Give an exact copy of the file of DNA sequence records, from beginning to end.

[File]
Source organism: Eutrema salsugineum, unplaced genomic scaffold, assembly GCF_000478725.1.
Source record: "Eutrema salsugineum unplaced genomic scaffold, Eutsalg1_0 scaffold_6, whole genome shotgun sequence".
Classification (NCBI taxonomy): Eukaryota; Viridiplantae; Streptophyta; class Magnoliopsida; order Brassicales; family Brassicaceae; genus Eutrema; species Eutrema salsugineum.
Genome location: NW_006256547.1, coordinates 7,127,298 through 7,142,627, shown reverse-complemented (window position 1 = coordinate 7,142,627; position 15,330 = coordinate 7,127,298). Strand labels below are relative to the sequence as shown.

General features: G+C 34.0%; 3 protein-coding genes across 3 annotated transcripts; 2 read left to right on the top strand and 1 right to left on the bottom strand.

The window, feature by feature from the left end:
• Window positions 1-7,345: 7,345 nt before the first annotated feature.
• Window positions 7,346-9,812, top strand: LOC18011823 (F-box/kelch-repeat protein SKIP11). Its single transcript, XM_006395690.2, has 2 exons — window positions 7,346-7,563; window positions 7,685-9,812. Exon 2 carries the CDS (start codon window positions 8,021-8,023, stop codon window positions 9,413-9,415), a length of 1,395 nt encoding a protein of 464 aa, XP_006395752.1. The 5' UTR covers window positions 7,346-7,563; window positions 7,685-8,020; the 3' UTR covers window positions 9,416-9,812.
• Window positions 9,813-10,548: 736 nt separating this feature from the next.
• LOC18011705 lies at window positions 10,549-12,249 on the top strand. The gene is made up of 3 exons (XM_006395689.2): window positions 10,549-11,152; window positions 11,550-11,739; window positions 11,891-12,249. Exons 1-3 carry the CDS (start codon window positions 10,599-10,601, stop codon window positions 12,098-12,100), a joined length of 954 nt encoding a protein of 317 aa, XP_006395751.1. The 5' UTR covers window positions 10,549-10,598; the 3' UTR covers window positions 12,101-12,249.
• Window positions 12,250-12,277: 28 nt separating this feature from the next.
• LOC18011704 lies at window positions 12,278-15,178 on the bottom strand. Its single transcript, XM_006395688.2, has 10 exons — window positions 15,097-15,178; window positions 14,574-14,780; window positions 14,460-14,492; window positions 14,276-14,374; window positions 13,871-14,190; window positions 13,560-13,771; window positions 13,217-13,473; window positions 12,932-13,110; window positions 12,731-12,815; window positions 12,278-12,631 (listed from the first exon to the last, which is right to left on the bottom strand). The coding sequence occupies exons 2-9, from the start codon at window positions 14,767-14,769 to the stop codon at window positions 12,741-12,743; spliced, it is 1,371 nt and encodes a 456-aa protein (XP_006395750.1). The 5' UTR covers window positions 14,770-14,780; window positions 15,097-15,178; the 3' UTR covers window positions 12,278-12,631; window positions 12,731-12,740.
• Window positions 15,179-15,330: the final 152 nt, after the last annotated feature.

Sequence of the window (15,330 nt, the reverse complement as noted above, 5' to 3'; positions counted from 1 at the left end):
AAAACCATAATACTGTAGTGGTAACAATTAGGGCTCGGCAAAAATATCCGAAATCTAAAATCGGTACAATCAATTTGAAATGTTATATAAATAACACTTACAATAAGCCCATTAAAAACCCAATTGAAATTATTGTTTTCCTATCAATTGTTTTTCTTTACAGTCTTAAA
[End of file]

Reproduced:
Source organism: Eutrema salsugineum, unplaced genomic scaffold, assembly GCF_000478725.1.
Source record: "Eutrema salsugineum unplaced genomic scaffold, Eutsalg1_0 scaffold_6, whole genome shotgun sequence".
Classification (NCBI taxonomy): Eukaryota; Viridiplantae; Streptophyta; class Magnoliopsida; order Brassicales; family Brassicaceae; genus Eutrema; species Eutrema salsugineum.
Genome location: NW_006256547.1, coordinates 7,127,298 through 7,142,627, shown reverse-complemented (window position 1 = coordinate 7,142,627; position 15,330 = coordinate 7,127,298). Strand labels below are relative to the sequence as shown.

General features: G+C 34.0%; 3 protein-coding genes across 3 annotated transcripts; 2 read left to right on the top strand and 1 right to left on the bottom strand.

The window, feature by feature from the left end:
• Window positions 1-7,345: 7,345 nt before the first annotated feature.
• Window positions 7,346-9,812, top strand: LOC18011823 (F-box/kelch-repeat protein SKIP11). Its single transcript, XM_006395690.2, has 2 exons — window positions 7,346-7,563; window positions 7,685-9,812. Exon 2 carries the CDS (start codon window positions 8,021-8,023, stop codon window positions 9,413-9,415), a length of 1,395 nt encoding a protein of 464 aa, XP_006395752.1. The 5' UTR covers window positions 7,346-7,563; window positions 7,685-8,020; the 3' UTR covers window positions 9,416-9,812.
• Window positions 9,813-10,548: 736 nt separating this feature from the next.
• LOC18011705 lies at window positions 10,549-12,249 on the top strand. The gene is made up of 3 exons (XM_006395689.2): window positions 10,549-11,152; window positions 11,550-11,739; window positions 11,891-12,249. Exons 1-3 carry the CDS (start codon window positions 10,599-10,601, stop codon window positions 12,098-12,100), a joined length of 954 nt encoding a protein of 317 aa, XP_006395751.1. The 5' UTR covers window positions 10,549-10,598; the 3' UTR covers window positions 12,101-12,249.
• Window positions 12,250-12,277: 28 nt separating this feature from the next.
• LOC18011704 lies at window positions 12,278-15,178 on the bottom strand. Its single transcript, XM_006395688.2, has 10 exons — window positions 15,097-15,178; window positions 14,574-14,780; window positions 14,460-14,492; window positions 14,276-14,374; window positions 13,871-14,190; window positions 13,560-13,771; window positions 13,217-13,473; window positions 12,932-13,110; window positions 12,731-12,815; window positions 12,278-12,631 (listed from the first exon to the last, which is right to left on the bottom strand). The coding sequence occupies exons 2-9, from the start codon at window positions 14,767-14,769 to the stop codon at window positions 12,741-12,743; spliced, it is 1,371 nt and encodes a 456-aa protein (XP_006395750.1). The 5' UTR covers window positions 14,770-14,780; window positions 15,097-15,178; the 3' UTR covers window positions 12,278-12,631; window positions 12,731-12,740.
• Window positions 15,179-15,330: the final 152 nt, after the last annotated feature.

Sequence of the window (15,330 nt, the reverse complement as noted above, 5' to 3'; positions counted from 1 at the left end):
AAAACCATAATACTGTAGTGGTAACAATTAGGGCTCGGCAAAAATATCCGAAATCTAAAATCGGTACAATCAATTTGAAATGTTATATAAATAACACTTACAATAAGCCCATTAAAAACCCAATTGAAATTATTGTTTTCCTATCAATTGTTTTTCTTTACAGTCTTAAA